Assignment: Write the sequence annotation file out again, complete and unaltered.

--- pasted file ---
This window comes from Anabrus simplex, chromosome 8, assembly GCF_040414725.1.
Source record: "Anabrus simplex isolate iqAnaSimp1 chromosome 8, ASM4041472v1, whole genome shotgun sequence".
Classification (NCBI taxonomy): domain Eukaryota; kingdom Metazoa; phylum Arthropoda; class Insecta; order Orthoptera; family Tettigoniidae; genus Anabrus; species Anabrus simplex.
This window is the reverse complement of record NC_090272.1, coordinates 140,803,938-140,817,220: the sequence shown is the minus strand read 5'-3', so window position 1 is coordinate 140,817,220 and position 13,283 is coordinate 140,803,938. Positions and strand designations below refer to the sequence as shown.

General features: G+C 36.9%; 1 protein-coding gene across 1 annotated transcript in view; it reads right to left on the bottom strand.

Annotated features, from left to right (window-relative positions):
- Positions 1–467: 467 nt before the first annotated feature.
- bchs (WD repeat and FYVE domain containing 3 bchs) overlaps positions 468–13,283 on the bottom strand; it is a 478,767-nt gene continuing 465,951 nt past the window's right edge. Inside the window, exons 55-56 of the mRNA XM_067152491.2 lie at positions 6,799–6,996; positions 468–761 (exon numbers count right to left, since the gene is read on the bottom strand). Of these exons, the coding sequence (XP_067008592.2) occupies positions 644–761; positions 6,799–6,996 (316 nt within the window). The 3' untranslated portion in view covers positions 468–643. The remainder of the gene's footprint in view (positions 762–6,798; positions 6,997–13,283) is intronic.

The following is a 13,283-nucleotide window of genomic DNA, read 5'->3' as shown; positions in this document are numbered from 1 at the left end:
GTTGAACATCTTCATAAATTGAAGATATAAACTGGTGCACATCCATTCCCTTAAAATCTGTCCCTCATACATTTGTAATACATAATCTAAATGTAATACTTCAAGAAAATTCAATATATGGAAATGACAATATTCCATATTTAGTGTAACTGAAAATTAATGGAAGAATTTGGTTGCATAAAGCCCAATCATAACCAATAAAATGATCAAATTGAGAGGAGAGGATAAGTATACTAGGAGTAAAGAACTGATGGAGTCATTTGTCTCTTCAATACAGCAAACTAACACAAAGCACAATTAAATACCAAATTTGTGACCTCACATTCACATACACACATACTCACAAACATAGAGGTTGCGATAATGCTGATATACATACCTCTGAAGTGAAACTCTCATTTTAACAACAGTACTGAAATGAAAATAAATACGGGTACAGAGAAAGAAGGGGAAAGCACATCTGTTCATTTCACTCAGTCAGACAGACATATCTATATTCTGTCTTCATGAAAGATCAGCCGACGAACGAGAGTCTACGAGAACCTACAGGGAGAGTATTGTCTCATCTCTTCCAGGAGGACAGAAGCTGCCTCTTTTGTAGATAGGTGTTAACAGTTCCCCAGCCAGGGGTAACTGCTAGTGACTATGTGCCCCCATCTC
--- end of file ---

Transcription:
This window comes from Anabrus simplex, chromosome 8, assembly GCF_040414725.1.
Source record: "Anabrus simplex isolate iqAnaSimp1 chromosome 8, ASM4041472v1, whole genome shotgun sequence".
Classification (NCBI taxonomy): domain Eukaryota; kingdom Metazoa; phylum Arthropoda; class Insecta; order Orthoptera; family Tettigoniidae; genus Anabrus; species Anabrus simplex.
This window is the reverse complement of record NC_090272.1, coordinates 140,803,938-140,817,220: the sequence shown is the minus strand read 5'-3', so window position 1 is coordinate 140,817,220 and position 13,283 is coordinate 140,803,938. Positions and strand designations below refer to the sequence as shown.

General features: G+C 36.9%; 1 protein-coding gene across 1 annotated transcript in view; it reads right to left on the bottom strand.

Annotated features, from left to right (window-relative positions):
- Positions 1–467: 467 nt before the first annotated feature.
- bchs (WD repeat and FYVE domain containing 3 bchs) overlaps positions 468–13,283 on the bottom strand; it is a 478,767-nt gene continuing 465,951 nt past the window's right edge. Inside the window, exons 55-56 of the mRNA XM_067152491.2 lie at positions 6,799–6,996; positions 468–761 (exon numbers count right to left, since the gene is read on the bottom strand). Of these exons, the coding sequence (XP_067008592.2) occupies positions 644–761; positions 6,799–6,996 (316 nt within the window). The 3' untranslated portion in view covers positions 468–643. The remainder of the gene's footprint in view (positions 762–6,798; positions 6,997–13,283) is intronic.

The following is a 13,283-nucleotide window of genomic DNA, read 5'->3' as shown; positions in this document are numbered from 1 at the left end:
GTTGAACATCTTCATAAATTGAAGATATAAACTGGTGCACATCCATTCCCTTAAAATCTGTCCCTCATACATTTGTAATACATAATCTAAATGTAATACTTCAAGAAAATTCAATATATGGAAATGACAATATTCCATATTTAGTGTAACTGAAAATTAATGGAAGAATTTGGTTGCATAAAGCCCAATCATAACCAATAAAATGATCAAATTGAGAGGAGAGGATAAGTATACTAGGAGTAAAGAACTGATGGAGTCATTTGTCTCTTCAATACAGCAAACTAACACAAAGCACAATTAAATACCAAATTTGTGACCTCACATTCACATACACACATACTCACAAACATAGAGGTTGCGATAATGCTGATATACATACCTCTGAAGTGAAACTCTCATTTTAACAACAGTACTGAAATGAAAATAAATACGGGTACAGAGAAAGAAGGGGAAAGCACATCTGTTCATTTCACTCAGTCAGACAGACATATCTATATTCTGTCTTCATGAAAGATCAGCCGACGAACGAGAGTCTACGAGAACCTACAGGGAGAGTATTGTCTCATCTCTTCCAGGAGGACAGAAGCTGCCTCTTTTGTAGATAGGTGTTAACAGTTCCCCAGCCAGGGGTAACTGCTAGTGACTATGTGCCCCCATCTC